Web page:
FBI agents just arrested two Chinese professors for stealing an advanced mobile phone technology from their American employers. Federal officials caught the perpetrators, but not before they passed knowledge of the $1 billion technology -- which has military applications -- to the Chinese government.

Soon, the ruling Communist Party won't have to engage in such espionage to steal American military and trade secrets. Congress has proposed a law that would make it easy for foreign companies and governments to rip off American designs. By weakening intellectual property protections and preventing firms from defending their inventions in court, the bill threatens the nation's security and prosperity. Lawmakers should reject it.

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Intellectual property protections -- specifically patents -- provide American innovators with the incentives and safeguards they need to create new products. Patents give inventors the exclusive right to sell their inventions without competition. If a rival does steal an inventor's design and creates a knockoff, the inventor can file a lawsuit to defend her patent in court. Without patent protections, firms wouldn't spend millions or even billions creating new products, since others could simply freeload off their efforts.

With its new law -- misleadingly named the "Innovation Act" -- Congress would effectively gut these protections. Not intentionally, of course. Lawmakers intend to crack down on "patent trolls." These companies and individuals collect broad patents and then sue businesses that supposedly infringe on the patented technology. The infringement might be imaginary, but the settlement and licensing fees patent trolls extort from these tactics are very real.

Patent trolling is a problem, but the Innovation Act isn't the solution. The proposed law will make it more difficult to file a patent lawsuit -- even for legitimate patent holders. As a result, it will be much easier for intellectual property thieves in China and elsewhere to snatch up valuable American inventions and never be held accountable in court.

Under the bill, patent holders would have to overcome a mountain of new administrative paperwork just to file a lawsuit in defense of their invention. That will greatly increase the cost of fending off intellectual property theft.

And if they successfully complete all this paperwork and make it to court, patent holders will find a new provision delays trials for months. That will further waste innovators' time and money, which could be better spent creating and refining new products.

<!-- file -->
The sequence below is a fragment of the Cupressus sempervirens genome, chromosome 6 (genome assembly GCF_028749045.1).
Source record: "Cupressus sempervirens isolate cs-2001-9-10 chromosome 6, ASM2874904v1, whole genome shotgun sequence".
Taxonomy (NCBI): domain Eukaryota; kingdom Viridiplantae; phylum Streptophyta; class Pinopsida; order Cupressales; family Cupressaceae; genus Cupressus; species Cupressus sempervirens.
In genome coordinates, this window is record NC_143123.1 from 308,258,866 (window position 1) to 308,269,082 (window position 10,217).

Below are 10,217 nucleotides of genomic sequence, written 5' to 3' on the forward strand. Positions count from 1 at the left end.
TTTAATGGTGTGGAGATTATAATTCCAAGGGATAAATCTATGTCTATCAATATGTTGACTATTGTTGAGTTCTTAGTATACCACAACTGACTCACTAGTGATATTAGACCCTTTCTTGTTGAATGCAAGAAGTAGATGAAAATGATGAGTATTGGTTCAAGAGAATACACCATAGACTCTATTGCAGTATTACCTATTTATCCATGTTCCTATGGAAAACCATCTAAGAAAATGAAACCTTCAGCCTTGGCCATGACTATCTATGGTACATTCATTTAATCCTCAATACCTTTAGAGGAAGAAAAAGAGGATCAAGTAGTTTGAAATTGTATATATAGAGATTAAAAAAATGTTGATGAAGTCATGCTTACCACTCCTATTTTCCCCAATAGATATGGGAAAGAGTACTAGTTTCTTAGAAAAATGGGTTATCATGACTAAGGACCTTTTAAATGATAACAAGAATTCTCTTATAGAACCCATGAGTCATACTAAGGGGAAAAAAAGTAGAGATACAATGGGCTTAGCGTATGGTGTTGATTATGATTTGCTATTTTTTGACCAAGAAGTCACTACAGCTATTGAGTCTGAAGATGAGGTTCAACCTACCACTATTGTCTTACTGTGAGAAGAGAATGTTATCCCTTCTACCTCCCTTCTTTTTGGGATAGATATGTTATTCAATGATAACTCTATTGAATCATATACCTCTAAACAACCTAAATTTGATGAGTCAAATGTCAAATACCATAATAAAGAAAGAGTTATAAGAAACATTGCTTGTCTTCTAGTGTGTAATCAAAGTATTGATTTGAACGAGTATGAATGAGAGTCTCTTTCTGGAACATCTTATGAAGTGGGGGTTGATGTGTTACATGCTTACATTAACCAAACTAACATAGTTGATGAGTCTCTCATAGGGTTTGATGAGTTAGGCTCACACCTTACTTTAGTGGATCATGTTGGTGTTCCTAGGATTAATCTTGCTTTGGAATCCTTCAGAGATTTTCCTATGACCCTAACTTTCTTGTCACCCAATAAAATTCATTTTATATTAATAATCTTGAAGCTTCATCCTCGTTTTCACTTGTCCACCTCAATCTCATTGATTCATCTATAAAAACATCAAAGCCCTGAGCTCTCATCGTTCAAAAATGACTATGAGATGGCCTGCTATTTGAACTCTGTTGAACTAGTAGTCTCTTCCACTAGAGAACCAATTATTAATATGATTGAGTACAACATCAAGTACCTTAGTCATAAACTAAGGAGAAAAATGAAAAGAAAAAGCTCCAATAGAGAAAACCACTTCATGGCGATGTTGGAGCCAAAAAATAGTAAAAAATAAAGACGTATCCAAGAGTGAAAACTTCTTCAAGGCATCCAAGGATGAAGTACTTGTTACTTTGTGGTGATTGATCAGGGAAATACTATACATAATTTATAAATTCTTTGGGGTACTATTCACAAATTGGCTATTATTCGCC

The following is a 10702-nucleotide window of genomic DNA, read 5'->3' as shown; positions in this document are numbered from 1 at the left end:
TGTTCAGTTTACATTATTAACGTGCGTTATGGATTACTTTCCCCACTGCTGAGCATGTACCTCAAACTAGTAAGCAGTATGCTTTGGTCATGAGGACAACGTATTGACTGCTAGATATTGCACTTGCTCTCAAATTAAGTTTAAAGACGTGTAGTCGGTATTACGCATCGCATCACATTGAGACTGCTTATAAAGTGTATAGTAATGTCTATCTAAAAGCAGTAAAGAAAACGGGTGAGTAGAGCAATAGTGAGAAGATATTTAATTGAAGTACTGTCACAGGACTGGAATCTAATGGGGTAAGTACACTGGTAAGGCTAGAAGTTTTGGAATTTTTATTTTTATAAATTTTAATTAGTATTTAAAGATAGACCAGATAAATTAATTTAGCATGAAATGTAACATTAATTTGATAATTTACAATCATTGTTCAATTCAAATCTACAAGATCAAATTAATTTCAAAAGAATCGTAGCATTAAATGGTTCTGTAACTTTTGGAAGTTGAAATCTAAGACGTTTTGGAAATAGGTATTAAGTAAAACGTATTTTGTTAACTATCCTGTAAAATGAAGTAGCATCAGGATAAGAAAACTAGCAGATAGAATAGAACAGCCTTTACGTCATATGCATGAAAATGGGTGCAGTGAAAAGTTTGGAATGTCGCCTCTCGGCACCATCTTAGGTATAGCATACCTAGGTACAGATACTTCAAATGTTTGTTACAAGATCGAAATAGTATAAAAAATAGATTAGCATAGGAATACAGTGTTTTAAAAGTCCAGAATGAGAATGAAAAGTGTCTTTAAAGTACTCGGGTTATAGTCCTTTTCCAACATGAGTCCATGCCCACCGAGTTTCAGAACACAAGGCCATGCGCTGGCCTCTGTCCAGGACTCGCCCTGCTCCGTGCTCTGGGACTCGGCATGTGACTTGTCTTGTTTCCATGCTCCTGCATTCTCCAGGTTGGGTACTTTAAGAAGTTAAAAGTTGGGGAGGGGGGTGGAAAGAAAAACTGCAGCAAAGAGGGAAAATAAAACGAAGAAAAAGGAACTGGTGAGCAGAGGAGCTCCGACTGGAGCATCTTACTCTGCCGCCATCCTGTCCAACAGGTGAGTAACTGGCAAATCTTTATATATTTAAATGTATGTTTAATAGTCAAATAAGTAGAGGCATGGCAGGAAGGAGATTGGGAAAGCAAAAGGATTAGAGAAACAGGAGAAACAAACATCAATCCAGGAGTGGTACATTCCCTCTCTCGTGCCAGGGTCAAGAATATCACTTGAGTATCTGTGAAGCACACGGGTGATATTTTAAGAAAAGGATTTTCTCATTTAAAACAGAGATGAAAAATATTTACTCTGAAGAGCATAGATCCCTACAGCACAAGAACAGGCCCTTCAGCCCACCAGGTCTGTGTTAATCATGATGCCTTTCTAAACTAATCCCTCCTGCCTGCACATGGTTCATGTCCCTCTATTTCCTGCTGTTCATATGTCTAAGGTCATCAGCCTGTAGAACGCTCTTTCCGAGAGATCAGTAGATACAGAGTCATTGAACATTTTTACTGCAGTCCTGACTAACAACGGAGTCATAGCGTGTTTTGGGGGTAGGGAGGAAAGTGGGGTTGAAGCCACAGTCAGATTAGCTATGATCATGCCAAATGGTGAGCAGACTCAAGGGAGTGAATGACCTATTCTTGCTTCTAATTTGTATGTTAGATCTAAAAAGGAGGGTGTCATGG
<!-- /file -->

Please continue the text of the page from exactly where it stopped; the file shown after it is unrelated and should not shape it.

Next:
The Innovation Act's heightened disclosure requirements could also force companies to break confidentiality agreements or reveal sensitive corporate information.

The long-term economic effects of the bill could devastate the American economy. By increasing the cost of protecting a patent in court, the legislation will drive investment away from research-intensive sectors that rely on strong patents. That will suppress job creation and technological progress.

This legislation will make it even easier for foreign firms to commit international intellectual property theft, which already costs U.S. businesses a staggering $300 billion annually. Chinese firms commit about 70 percent of those violations. So it's no surprise that Chinese companies are openly pushing for weaker U.S. patent protections. ZTE -- a Chinese telecommunications company that Congress previously flagged as a "security threat to the United States" -- has even joined a coalition of groups lobbying in favor of the patent bill.

A wide variety of institutions that depend on fair intellectual property protections, including individual inventors, device manufacturers, venture capitalist firms, pharmaceutical companies, and research universities, all warn that the Innovation Act is too broad and could undermine research and development.

Some legislators have been seduced by the Innovation Act's good intentions. They need to see this bill for what it is. In supporting this legislation, they're siding with some of our economy's most ruthless global competitors and pitting themselves against the very innovators they supposedly want to help.

The Innovation Act plays directly into the hands of foreign competitors looking to steal valuable American ideas. To defend the nation's prosperity and security, Congress should scrap the bill or revise it so it only targets patent trolls -- not American inventors.

Schlafly is the founder and CEO of Eagle Forum, the pro-family conservative organization. Martin is president of Eagle Forum and past chairman of the Missouri Republican Party.